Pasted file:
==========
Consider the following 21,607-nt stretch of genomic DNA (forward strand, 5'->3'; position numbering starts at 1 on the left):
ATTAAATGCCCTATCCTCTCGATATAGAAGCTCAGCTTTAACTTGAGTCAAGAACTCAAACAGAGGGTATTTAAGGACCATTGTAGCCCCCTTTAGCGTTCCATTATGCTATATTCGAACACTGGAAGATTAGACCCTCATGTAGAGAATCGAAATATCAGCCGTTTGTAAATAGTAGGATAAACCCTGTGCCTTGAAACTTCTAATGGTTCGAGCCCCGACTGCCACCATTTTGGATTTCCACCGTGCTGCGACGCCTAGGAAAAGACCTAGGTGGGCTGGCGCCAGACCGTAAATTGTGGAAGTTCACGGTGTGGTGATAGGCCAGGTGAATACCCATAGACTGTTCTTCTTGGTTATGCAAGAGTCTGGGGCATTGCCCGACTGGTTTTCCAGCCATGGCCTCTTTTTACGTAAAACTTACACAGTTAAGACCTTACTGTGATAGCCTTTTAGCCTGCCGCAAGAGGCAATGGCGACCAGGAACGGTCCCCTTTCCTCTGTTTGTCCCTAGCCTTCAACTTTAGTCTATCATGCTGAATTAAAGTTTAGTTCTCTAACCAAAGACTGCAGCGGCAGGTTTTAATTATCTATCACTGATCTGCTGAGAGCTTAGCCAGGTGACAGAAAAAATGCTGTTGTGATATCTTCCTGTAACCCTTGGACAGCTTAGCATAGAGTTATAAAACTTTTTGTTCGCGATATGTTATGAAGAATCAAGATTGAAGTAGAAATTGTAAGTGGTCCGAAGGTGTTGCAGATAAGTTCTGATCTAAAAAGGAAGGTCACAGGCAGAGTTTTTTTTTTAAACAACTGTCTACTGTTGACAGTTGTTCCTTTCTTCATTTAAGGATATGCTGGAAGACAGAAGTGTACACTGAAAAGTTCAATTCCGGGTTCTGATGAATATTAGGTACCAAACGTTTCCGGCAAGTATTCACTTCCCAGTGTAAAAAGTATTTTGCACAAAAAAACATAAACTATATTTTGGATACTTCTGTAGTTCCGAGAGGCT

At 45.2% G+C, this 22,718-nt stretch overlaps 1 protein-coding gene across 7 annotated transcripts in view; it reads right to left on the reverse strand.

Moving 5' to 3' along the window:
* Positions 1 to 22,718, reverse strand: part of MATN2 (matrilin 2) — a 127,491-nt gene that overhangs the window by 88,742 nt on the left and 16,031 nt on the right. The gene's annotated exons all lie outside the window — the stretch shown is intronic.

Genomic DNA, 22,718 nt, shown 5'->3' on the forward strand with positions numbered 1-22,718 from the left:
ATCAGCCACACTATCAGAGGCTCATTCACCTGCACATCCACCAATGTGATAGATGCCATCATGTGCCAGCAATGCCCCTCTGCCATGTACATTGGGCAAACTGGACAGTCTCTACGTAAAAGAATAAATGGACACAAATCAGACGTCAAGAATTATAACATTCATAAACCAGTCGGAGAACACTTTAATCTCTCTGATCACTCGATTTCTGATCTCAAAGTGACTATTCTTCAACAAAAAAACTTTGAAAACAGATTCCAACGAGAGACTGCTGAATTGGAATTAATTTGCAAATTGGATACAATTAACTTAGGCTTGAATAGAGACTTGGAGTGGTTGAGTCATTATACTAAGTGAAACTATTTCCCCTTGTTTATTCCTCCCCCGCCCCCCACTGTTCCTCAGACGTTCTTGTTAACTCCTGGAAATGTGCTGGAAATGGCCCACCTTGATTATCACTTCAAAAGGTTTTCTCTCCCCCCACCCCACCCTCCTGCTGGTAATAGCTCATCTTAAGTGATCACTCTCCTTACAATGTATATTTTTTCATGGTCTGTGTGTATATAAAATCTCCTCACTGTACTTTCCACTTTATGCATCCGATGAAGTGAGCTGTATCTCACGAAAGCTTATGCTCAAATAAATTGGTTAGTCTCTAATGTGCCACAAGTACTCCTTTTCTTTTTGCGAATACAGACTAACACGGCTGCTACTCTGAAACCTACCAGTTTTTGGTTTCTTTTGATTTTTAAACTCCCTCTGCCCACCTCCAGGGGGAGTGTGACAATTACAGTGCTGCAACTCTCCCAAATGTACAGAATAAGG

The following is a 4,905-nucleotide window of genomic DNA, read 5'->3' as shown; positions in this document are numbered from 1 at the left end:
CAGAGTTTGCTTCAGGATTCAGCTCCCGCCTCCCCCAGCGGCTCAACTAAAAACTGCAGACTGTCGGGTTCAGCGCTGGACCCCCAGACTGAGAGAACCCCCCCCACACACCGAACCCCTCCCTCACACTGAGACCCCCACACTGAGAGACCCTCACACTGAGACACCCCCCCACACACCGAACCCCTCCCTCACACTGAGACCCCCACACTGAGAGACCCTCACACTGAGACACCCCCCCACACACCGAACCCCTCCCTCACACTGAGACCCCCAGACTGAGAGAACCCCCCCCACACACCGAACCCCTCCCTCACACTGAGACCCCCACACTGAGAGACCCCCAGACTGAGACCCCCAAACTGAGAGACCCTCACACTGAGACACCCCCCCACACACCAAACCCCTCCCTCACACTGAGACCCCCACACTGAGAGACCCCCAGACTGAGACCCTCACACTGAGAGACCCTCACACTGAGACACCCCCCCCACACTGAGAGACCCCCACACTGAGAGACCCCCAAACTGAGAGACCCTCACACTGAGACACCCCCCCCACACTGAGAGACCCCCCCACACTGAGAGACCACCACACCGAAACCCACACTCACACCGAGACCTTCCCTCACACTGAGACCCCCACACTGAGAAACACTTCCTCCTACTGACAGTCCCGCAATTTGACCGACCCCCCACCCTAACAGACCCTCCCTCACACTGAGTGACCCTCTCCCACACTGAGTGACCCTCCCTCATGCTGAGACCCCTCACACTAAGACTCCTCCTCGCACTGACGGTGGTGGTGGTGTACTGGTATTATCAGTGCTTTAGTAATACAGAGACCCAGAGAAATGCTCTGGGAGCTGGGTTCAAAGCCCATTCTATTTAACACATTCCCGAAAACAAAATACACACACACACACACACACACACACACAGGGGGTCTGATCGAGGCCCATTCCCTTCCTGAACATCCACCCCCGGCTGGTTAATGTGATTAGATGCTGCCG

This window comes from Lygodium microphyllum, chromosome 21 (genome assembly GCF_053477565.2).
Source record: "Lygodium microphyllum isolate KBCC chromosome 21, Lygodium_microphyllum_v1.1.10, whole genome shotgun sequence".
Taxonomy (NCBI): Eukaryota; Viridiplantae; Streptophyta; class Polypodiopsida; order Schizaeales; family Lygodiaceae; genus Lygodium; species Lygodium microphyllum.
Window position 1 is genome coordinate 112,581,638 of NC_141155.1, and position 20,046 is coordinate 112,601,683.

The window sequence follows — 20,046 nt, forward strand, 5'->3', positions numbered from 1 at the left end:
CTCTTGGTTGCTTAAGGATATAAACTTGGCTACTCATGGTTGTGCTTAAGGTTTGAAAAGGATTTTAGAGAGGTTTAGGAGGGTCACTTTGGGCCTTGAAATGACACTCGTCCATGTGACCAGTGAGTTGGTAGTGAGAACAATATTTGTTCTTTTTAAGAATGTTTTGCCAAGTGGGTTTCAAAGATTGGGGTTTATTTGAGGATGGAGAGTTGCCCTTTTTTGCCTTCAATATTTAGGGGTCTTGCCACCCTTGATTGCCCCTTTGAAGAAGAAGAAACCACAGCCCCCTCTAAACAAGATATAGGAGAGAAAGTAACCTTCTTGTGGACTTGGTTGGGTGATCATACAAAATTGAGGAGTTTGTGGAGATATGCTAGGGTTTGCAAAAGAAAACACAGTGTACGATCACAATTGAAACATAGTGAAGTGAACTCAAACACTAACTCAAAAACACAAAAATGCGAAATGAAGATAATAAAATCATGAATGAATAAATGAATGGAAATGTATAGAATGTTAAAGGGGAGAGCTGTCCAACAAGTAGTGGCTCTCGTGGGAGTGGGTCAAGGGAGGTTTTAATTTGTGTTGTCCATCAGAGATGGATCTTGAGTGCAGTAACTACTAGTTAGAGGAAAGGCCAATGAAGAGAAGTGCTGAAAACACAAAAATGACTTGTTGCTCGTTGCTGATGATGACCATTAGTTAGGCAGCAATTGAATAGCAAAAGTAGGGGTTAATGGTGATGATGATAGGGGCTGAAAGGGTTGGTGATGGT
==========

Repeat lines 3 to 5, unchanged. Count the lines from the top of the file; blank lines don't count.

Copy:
At 45.2% G+C, this 22,718-nt stretch overlaps 1 protein-coding gene across 7 annotated transcripts in view; it reads right to left on the reverse strand.

Moving 5' to 3' along the window:
* Positions 1 to 22,718, reverse strand: part of MATN2 (matrilin 2) — a 127,491-nt gene that overhangs the window by 88,742 nt on the left and 16,031 nt on the right. The gene's annotated exons all lie outside the window — the stretch shown is intronic.